Moonhee is a low-income tenant who received subsidized rent from BC Housing in a building owned by a large non-profit. But when she finds toxic mold in her apartment, getting anyone to care about her safety becomes an impossible task. This episode underscores why poorly maintained housing is not 'good enough' for anyone, but great social housing can be for everyone.
The first segment of the episode, titled “I Cannot Die in My Apartment”, is focused on Moonhee’s story and the particular difficulties of tenants living in social housing in British Columbia. The second segment, produced by Yijia Zhang is titled “Leaving is Not an Option.” What can a tenant do when their home is falling into disrepair but they are scared of landlord retaliation that will leave them at the whims of an inflated rental market?
Afterwards, Sydney Ball at the Vancouver Tenants Union updates us on some tenants in social housing here in Vancouver who are fighting to get their elevator fixed after being down for more than six months.
This project was part of a mentorship and skills development program. Thank you to the Vancouver Tenants Union for oral history support, Sydney Ball for supplemental scripts and commentary, and VIVO Media Arts Centre/BC Arts Council for equipment and financial support. To learn more about the project and participants, check out Episode One. Special thanks to the tenants who shared their stories.
Segment Credits: “I Cannot Die in My Apartment” produced by Helena Krobath with extra writing and commentary by Sydney Ball. “Leaving is not an Option” produced by Yijia Zhang. Episode Produced by Helena Krobath with extra scripts, editing, and commentary by Sydney Ball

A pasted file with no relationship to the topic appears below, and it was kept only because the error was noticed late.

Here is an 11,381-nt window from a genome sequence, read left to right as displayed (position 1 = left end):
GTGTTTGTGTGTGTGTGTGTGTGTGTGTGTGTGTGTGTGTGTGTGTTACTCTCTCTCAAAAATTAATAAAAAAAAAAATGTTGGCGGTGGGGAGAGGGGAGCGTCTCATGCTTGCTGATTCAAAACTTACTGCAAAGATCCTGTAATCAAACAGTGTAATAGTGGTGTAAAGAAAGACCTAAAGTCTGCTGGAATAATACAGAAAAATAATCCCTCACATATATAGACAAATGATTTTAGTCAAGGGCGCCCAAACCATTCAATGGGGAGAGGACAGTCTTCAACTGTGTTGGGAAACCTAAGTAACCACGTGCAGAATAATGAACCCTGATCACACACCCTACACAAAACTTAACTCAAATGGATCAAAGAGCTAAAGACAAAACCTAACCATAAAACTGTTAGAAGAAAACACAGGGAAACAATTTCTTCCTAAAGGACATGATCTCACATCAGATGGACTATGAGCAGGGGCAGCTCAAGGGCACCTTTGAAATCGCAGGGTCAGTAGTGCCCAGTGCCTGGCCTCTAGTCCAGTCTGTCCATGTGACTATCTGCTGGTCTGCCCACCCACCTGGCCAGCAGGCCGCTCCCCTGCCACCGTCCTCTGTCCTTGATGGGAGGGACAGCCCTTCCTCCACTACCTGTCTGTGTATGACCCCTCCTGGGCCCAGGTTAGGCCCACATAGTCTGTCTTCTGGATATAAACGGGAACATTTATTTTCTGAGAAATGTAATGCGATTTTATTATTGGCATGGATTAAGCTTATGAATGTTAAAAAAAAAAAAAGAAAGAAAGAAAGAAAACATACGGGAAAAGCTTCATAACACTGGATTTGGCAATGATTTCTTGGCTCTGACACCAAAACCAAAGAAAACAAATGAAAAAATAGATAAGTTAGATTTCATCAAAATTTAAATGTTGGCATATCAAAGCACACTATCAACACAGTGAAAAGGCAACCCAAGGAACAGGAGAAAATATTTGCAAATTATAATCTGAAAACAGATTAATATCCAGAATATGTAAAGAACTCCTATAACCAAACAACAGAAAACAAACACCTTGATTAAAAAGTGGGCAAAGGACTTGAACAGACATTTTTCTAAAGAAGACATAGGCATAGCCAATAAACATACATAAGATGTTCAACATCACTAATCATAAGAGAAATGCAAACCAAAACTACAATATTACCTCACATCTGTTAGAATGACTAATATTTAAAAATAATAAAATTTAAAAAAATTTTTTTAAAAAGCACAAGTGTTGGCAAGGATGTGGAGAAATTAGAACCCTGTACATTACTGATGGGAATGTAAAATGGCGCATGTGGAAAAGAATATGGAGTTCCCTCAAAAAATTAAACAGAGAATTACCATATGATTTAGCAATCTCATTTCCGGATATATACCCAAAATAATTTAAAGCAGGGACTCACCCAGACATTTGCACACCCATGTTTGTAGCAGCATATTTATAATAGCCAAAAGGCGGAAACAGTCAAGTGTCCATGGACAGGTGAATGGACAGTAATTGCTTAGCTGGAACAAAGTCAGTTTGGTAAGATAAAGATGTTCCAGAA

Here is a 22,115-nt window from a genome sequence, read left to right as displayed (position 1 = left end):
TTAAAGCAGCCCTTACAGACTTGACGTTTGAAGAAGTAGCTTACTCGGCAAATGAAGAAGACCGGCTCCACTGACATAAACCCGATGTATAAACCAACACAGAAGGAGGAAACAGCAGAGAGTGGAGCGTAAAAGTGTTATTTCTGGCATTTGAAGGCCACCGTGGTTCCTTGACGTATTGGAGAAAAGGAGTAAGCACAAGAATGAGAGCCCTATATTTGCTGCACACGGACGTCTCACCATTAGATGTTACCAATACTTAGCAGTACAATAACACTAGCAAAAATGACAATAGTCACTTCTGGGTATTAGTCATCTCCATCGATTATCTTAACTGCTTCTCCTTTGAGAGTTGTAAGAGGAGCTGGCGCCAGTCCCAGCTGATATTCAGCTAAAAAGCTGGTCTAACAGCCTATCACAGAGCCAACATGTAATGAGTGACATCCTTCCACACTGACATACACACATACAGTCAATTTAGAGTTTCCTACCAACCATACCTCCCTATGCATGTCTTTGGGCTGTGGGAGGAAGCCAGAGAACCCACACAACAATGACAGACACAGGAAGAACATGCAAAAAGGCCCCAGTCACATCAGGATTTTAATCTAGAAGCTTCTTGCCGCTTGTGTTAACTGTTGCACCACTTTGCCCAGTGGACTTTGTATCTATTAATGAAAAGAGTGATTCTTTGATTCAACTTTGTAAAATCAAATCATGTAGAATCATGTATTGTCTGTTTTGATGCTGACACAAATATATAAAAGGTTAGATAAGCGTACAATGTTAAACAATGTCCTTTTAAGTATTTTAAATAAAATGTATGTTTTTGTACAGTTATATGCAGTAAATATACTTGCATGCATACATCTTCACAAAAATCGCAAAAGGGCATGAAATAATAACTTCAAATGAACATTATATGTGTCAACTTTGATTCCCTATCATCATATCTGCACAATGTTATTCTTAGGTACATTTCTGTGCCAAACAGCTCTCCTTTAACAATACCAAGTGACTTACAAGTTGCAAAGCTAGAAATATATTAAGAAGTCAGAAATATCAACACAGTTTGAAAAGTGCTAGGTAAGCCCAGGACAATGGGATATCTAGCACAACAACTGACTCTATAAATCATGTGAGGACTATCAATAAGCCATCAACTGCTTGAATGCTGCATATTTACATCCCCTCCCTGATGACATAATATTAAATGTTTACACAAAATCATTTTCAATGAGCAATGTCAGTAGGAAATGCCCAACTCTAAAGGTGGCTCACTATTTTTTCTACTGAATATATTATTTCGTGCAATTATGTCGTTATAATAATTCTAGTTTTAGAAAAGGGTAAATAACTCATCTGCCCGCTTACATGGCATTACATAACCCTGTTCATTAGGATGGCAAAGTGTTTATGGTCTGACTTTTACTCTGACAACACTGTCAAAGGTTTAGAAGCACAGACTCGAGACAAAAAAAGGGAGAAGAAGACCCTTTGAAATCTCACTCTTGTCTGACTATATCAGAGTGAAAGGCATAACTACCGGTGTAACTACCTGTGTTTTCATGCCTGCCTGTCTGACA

“Class Struggle in Chinatown: Ethnic Tourism, Planned Gentrification, and Organizing for Tenant Power” by Nat Lowe themainlander.com/2019/07/16/class…or-tenant-power/
“If Landlords Renovate, Must You Vacate?” by Sean Condon in The Tyee (all the way back in 2008) thetyee.ca/News/2008/09/25/Evictions/
About Vancouver Housing Stories
After learning more about the fight for secure housing at a Real Rent Control meeting, VTU member and local artist Helena Krobath started gathering audio recordings in the late spring to tell people’s everyday housing stories through sound.
The project grew and became part of a mentorship and skills development program that took place in summer 2019 in Vancouver at VIVO Media Arts Centre. Read about the project and other mentors on VIVO's website.
The Vancouver Tenants Union provided oral history support and Steering Committee member Sydney Ball worked on supplemental scripts and commentary. The BC Arts Council provided financial support.